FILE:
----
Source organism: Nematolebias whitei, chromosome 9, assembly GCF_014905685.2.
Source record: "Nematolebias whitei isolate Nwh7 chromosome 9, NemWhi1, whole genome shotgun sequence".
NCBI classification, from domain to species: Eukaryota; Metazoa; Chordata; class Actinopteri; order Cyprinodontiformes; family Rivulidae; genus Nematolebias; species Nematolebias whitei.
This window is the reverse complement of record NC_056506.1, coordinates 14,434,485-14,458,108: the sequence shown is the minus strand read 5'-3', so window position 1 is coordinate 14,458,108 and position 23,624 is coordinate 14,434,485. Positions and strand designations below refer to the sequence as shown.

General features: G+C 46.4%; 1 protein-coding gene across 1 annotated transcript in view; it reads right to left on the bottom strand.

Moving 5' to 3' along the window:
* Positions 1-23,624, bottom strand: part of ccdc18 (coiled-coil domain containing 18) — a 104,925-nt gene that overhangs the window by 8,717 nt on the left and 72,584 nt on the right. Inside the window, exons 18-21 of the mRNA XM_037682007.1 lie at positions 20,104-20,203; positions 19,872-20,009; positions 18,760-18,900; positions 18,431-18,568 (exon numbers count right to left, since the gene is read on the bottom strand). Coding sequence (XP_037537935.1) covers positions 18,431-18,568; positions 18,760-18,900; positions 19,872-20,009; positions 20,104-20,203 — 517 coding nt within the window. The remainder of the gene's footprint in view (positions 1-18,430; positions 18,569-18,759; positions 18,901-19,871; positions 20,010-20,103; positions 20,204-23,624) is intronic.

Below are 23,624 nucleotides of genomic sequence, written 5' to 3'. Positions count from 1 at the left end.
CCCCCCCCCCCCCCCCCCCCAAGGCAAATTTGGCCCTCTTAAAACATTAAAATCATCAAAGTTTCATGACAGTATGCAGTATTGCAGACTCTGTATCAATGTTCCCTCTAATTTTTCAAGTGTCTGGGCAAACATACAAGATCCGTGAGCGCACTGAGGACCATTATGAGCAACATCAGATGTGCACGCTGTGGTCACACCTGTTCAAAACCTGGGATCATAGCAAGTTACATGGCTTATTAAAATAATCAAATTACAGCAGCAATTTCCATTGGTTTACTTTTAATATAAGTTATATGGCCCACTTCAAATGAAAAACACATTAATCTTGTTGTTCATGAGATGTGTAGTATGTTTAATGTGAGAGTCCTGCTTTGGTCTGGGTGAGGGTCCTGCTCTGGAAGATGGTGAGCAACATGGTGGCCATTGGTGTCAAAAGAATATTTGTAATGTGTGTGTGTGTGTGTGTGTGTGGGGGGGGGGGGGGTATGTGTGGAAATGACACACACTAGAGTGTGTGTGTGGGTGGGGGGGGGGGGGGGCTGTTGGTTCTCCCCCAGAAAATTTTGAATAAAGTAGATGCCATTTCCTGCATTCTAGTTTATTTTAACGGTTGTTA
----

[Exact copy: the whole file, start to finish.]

Source organism: Nematolebias whitei, chromosome 9, assembly GCF_014905685.2.
Source record: "Nematolebias whitei isolate Nwh7 chromosome 9, NemWhi1, whole genome shotgun sequence".
NCBI classification, from domain to species: Eukaryota; Metazoa; Chordata; class Actinopteri; order Cyprinodontiformes; family Rivulidae; genus Nematolebias; species Nematolebias whitei.
This window is the reverse complement of record NC_056506.1, coordinates 14,434,485-14,458,108: the sequence shown is the minus strand read 5'-3', so window position 1 is coordinate 14,458,108 and position 23,624 is coordinate 14,434,485. Positions and strand designations below refer to the sequence as shown.

General features: G+C 46.4%; 1 protein-coding gene across 1 annotated transcript in view; it reads right to left on the bottom strand.

Moving 5' to 3' along the window:
* Positions 1-23,624, bottom strand: part of ccdc18 (coiled-coil domain containing 18) — a 104,925-nt gene that overhangs the window by 8,717 nt on the left and 72,584 nt on the right. Inside the window, exons 18-21 of the mRNA XM_037682007.1 lie at positions 20,104-20,203; positions 19,872-20,009; positions 18,760-18,900; positions 18,431-18,568 (exon numbers count right to left, since the gene is read on the bottom strand). Coding sequence (XP_037537935.1) covers positions 18,431-18,568; positions 18,760-18,900; positions 19,872-20,009; positions 20,104-20,203 — 517 coding nt within the window. The remainder of the gene's footprint in view (positions 1-18,430; positions 18,569-18,759; positions 18,901-19,871; positions 20,010-20,103; positions 20,204-23,624) is intronic.

Below are 23,624 nucleotides of genomic sequence, written 5' to 3'. Positions count from 1 at the left end.
CCCCCCCCCCCCCCCCCCCCAAGGCAAATTTGGCCCTCTTAAAACATTAAAATCATCAAAGTTTCATGACAGTATGCAGTATTGCAGACTCTGTATCAATGTTCCCTCTAATTTTTCAAGTGTCTGGGCAAACATACAAGATCCGTGAGCGCACTGAGGACCATTATGAGCAACATCAGATGTGCACGCTGTGGTCACACCTGTTCAAAACCTGGGATCATAGCAAGTTACATGGCTTATTAAAATAATCAAATTACAGCAGCAATTTCCATTGGTTTACTTTTAATATAAGTTATATGGCCCACTTCAAATGAAAAACACATTAATCTTGTTGTTCATGAGATGTGTAGTATGTTTAATGTGAGAGTCCTGCTTTGGTCTGGGTGAGGGTCCTGCTCTGGAAGATGGTGAGCAACATGGTGGCCATTGGTGTCAAAAGAATATTTGTAATGTGTGTGTGTGTGTGTGTGTGTGGGGGGGGGGGGGGTATGTGTGGAAATGACACACACTAGAGTGTGTGTGTGGGTGGGGGGGGGGGGGGGCTGTTGGTTCTCCCCCAGAAAATTTTGAATAAAGTAGATGCCATTTCCTGCATTCTAGTTTATTTTAACGGTTGTTA